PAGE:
The train made its usual stop at Chon. Chon was the last remaining urban centre, where transforming humans dabbled in post-consumerist delights like colourful French macarons and antique Balenciaga dad pants. It was a place for fun and rest.
Daisy sat up. She was awake for the last little while, finishing her sandwich and still wondering about Mr. Beaver in the hat. He was gone, probably somewhere between Life Space and Elevententeen. She was happy to be at Chon. She wondered if her best friend from Calgary was there. It was Linz, she worked for WestJet, a now defunct flight carrier that was sold off to Indigo, a distributor of Paradise Colours. Really, the world was so different now. The practice of social media marketing was a language in and of itself. Depending on one’s digital cognition, it could provide sustenance to an audience or increase the relativity of binary disease. After all this time, survival of the fittest was still the game. Humans didn’t want to be sick. They didn’t want to be dead or alive. They wanted to be living, breathing real air and doing regular chores.
As she stepped off the bus (she’s been off the train for A Day now), Daisy headed to the Nike outlet, so she could change her clothes into something more beguiling. Her mind thought of lime green, neon orange polka dots and always-always white eyelet lace. Daisy picked something out. While waiting, she made her third eye blind to prevent identity thieves from crushing her steez, then headed to the wall of bags to pick something out to put it all in.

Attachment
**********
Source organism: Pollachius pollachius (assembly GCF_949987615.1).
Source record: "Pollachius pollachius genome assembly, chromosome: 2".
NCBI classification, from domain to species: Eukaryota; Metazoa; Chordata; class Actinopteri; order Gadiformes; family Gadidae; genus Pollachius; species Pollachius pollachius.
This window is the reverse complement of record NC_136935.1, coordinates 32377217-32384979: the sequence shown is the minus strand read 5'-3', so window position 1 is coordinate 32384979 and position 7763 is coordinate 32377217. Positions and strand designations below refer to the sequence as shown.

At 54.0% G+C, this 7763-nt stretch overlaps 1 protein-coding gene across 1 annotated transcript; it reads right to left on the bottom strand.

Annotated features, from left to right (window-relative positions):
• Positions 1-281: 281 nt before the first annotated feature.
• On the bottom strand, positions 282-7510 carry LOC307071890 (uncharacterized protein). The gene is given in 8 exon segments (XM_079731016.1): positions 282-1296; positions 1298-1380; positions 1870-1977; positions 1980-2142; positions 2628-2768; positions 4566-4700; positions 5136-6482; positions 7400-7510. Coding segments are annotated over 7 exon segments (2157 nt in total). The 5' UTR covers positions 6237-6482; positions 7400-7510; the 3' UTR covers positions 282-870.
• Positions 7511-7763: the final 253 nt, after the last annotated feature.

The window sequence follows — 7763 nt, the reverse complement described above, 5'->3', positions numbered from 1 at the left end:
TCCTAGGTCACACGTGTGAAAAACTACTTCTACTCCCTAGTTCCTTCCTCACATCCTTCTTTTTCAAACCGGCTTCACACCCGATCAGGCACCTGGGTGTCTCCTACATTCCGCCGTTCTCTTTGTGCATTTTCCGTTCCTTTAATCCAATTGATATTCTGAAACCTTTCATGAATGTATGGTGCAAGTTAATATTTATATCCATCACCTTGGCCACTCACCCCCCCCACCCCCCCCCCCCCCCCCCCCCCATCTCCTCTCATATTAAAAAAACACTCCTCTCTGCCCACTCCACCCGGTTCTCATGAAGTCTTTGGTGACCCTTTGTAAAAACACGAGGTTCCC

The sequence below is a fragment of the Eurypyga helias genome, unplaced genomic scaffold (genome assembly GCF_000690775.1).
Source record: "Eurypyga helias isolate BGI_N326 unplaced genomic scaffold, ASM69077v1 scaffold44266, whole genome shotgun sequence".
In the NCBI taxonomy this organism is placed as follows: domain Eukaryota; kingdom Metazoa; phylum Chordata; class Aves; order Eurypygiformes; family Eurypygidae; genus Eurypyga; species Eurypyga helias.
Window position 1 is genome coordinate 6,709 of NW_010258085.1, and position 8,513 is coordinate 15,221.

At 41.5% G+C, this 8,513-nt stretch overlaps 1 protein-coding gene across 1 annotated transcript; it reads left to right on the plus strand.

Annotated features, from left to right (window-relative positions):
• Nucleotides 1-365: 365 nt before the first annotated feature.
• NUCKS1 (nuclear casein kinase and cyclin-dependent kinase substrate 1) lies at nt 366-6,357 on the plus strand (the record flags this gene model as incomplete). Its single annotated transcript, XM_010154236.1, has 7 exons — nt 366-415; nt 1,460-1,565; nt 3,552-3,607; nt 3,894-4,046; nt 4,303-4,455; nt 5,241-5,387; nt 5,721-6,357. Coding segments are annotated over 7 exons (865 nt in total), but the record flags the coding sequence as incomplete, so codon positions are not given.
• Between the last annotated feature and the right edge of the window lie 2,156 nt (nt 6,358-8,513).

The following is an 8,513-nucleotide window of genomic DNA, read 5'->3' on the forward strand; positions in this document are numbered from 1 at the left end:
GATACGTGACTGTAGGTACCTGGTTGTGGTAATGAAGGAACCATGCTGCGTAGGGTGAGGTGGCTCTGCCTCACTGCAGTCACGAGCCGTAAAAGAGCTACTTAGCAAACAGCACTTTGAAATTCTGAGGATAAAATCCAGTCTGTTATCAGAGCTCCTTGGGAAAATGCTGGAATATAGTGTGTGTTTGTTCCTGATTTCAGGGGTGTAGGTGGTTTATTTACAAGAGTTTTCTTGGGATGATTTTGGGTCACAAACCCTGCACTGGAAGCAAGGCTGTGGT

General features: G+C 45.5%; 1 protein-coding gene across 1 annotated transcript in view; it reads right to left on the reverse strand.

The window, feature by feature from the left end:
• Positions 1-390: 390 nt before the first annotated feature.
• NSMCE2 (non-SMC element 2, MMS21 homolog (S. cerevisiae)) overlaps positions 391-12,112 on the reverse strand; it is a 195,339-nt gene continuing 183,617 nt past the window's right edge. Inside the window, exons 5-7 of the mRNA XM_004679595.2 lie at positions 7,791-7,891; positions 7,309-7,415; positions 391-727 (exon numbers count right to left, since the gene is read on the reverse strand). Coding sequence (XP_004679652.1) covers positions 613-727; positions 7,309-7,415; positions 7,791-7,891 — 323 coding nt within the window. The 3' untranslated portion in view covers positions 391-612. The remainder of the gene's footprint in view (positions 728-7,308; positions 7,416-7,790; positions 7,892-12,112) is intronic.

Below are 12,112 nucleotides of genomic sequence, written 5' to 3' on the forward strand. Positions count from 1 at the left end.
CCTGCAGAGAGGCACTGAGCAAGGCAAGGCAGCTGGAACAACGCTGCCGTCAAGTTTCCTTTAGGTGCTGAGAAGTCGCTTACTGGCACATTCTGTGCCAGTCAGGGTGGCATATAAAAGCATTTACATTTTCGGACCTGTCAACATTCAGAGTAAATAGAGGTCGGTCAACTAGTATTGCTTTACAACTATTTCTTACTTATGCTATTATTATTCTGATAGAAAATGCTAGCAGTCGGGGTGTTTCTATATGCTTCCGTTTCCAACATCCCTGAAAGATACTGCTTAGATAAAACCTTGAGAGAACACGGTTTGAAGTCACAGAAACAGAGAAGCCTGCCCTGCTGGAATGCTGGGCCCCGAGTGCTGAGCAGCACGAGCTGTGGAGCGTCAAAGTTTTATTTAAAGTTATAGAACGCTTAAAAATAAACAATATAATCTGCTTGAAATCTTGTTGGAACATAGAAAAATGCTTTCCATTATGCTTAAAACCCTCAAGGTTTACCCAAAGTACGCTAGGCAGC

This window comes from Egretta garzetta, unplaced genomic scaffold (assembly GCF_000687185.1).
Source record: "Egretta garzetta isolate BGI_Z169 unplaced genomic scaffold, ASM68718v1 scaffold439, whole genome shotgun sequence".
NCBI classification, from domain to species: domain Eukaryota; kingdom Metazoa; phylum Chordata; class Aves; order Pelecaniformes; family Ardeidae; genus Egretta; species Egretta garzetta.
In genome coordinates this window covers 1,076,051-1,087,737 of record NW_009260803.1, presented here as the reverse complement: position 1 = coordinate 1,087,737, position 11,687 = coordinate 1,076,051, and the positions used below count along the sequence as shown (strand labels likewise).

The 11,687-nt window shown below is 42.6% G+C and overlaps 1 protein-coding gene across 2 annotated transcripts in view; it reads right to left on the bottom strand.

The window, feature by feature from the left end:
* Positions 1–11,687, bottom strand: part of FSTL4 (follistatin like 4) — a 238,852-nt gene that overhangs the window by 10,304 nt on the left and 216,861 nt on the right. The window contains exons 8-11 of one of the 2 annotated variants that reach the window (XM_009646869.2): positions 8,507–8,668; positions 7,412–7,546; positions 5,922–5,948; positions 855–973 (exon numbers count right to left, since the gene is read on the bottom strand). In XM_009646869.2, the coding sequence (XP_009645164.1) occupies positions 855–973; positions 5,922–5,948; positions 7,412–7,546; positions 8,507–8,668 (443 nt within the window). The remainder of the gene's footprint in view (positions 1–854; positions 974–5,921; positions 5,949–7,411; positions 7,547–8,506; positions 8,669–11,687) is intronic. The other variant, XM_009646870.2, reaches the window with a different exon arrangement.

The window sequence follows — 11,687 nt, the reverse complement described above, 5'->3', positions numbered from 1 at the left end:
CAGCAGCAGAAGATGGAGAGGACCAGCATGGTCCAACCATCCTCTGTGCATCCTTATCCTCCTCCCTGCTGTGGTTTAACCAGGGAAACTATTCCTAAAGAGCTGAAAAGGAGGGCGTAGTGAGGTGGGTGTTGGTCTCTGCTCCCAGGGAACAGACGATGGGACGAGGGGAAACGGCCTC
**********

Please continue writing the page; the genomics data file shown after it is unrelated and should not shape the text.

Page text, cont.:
Afterwards, she stopped at Yoga Passage. It was that time of day again to reset and recharge. Yoga was literally a moment to decompress. Everything left your body as your soul lay suspended in a hue of neon pink. Rearranging locations and transformations, so you could see properly. Daisy practiced yoga once, when she was young and did not finish her teacher training practice. Alice from Wonderland stopped a sour pursuit of a man named Justin Patterson, as he would have led her to full-fledged inebriation. The relationship was stopped by a major car alternative.
Lying in Savasana, Daisy fondled her mat, remembering that life filled with creativity and ideas can shut places to smithereens. She closed her lids and drifted off into space. She could see letter z’s italicized, drifting into time followed by baby emoji apples and puffy digital rainbows. It was the stuff of her man-made dreams. Visions, they come in Elevententeen.
Do you see orange or blue?